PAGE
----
Should I get lower lid surgery. I am getting upper and this would be the time to decide. (Photo)

I was wondering from the picture if you would do upper and lower or just upper. Would I be happy with the results of injections in the lower. If you were my surgeon what would you tell me?

Doctor Answers 7

Should I get lower lid surgery. I am getting upper and this would be the time to decide. (Photo)

{{ voteCount >= 0 ? '+' + (voteCount + 1) : (voteCount + 1) }}
Hello and thanks for your question.

You must be quite confused at this point as you have received a few answers. This highlights how important it is to go and see a Specialist Surgeon, experienced, and with a good reputation.

I am not sure how all these points did not come up with your original consultation.
As Specialists, we need to present the various issues that we are aware of, and also your options for treatment. You may not have been aware of these on your own.

So, see  a Specialist(referred to as Board Certified in the USA and Specialist Surgeon here in Australia). Discuss the points raised- the ptosis, and your question about your lower lids. In my practice, consultations such as yours are quite involved and require some time and lots of communicating. I enjoy utilising my expertise to help you achieve the best option for you.

I wish you well in your journey.

Be careful having upper blepharoplasty with ptosis and asymmetry

{{ voteCount >= 0 ? '+' + (voteCount + 1) : (voteCount + 1) }}

Thank you for your question.  I want to echo the other doctor's concerns.  You have asymmetrical  brow position and eyelid ptosis on the left side.  Doing an upper blepharoplasty with these issues requires significant amount of expertise on the part of your surgeon.  An experienced board certified plastic surgeon or oculoplastic surgeon with long experience and eyelid surgery is required


{{ voteCount >= 0 ? '+' + (voteCount + 1) : (voteCount + 1) }}
It is always important to have a detailed discussion with an experienced surgeon prior to deciding upon a surgical plan.  From your photograph, your eyes are slightly proptotic (they stick out a little from the face).  Therefore, one has to be careful about lower eyelid surgery -- the concern is that it could make your eyes appear more hollowed out.  In my practice, I might perform a filler or more commonly, your own body fat, to fill in the tear trough. I would recommend laser resurfacing the lower eyelid region, as well.  

Best of luck to you!

Jeffrey B. Wise, MD, FACS
Wayne Facial Plastic Surgeon
4.9 out of 5 stars 170 reviews

Should I get lower lid surgery. I am getting upper and this would be the time to decide.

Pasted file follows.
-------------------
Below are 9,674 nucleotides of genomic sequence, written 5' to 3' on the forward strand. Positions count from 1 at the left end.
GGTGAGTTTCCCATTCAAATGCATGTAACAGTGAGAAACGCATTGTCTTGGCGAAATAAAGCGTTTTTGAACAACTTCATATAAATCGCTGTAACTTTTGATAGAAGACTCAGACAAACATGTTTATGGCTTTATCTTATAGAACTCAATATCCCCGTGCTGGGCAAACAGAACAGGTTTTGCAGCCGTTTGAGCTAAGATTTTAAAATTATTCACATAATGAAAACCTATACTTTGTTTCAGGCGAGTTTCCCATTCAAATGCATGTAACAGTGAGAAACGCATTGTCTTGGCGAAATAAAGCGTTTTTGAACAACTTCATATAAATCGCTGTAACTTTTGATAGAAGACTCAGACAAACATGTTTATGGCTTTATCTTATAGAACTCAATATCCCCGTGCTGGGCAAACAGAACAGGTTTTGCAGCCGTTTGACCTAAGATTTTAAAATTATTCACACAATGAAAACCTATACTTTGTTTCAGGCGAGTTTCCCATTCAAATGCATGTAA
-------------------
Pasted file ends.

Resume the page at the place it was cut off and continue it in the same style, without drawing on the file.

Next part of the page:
{{ voteCount >= 0 ? '+' + (voteCount + 1) : (voteCount + 1) }}
It depends on what your surgeon recommends for the lower eyelids.  It seems like you have relatively prominent eyeballs which could make your lower eyelids look sunken.  Fillers could work in your case.  I might tell you to try fillers first and see if you are happy with the results.  You could even do this before your upper eyelid surgery.

Sam Goldberger, MD
Beverly Hills Oculoplastic Surgeon

Lower eyelids with uppers?

{{ voteCount >= 0 ? '+' + (voteCount + 1) : (voteCount + 1) }}
Hi. The dark circles are caused by a groove between your eyelid fat and cheek fat (nasojugal grooves). This can be improved with a lower eyelid blepharoplasty (eyelid surgery). If you don’t want surgery then the appearance can be improved with a dermal filler injected to fill up the groove. These are very safe, but are only temporary, lasting 4-6 months. You should always have something temporary first to see whether you like the effect. If you like the effect then there are longer lasting fillers, which can last up to 18 months or so. The answer really comes down to how much the appearance bothers you and whether you want a permanent effect. Regards Dr Charles Cope

Charles Cope, MD
Sydney Plastic Surgeon
5.0 out of 5 stars 5 reviews

Should I get lower lid surgery. I am getting upper and this would be the time to decide.

{{ voteCount >= 0 ? '+' + (voteCount + 1) : (voteCount + 1) }}
Thanks for your question.
You have a droopy left upper eyelid, so you will need a ptosis correction surgery in addition to upper blepharoplasty. Failure to correct the ptosis at the time of upper eyelid surgery will worsen the droop after the surgery.
You have asymmetry of your lower eyelids with excess skin on the right and an asymmetric pattern of volume loss in your mid face. Ideally you should address all of these.
In Summary
Upper Eyelid Ptosis Correction ( droopy eyelid correction) with Blepharoplasty
Lower Eyelid Surgery with a Mid face lift + Fat Transfer ( lipofilling ) or fillers
Hope this helps

I would advise caution.

{{ voteCount >= 0 ? '+' + (voteCount + 1) : (voteCount + 1) }}
First you have a very complex upper eyelid situation with marked eye brow asymmetry.  You also have upper eyelid ptosis which seems to be worse on the left side.  Your surgeon should have diagnosed the basis for this asymmetry and how it will be addressed: hint your eyelid surgery needs to be more than just a skin and fat surgery.  You need to be having a ptosis surgery to correct the position of the upper eyelids rather than a standard blepharoplasty.  The lower eyelid situation is also complicated and you probably would benefit from an anterior and posterior approach lower blepharoplasty to preserve the orbital septum.

Kenneth D. Steinsapir, MD
Beverly Hills Oculoplastic Surgeon
4.9 out of 5 stars 26 reviews

These answers are for educational purposes and should not be relied upon as a substitute for medical advice you may receive from your physician. If you have a medical emergency, please call 911. These answers do not constitute or initiate a patient/doctor relationship.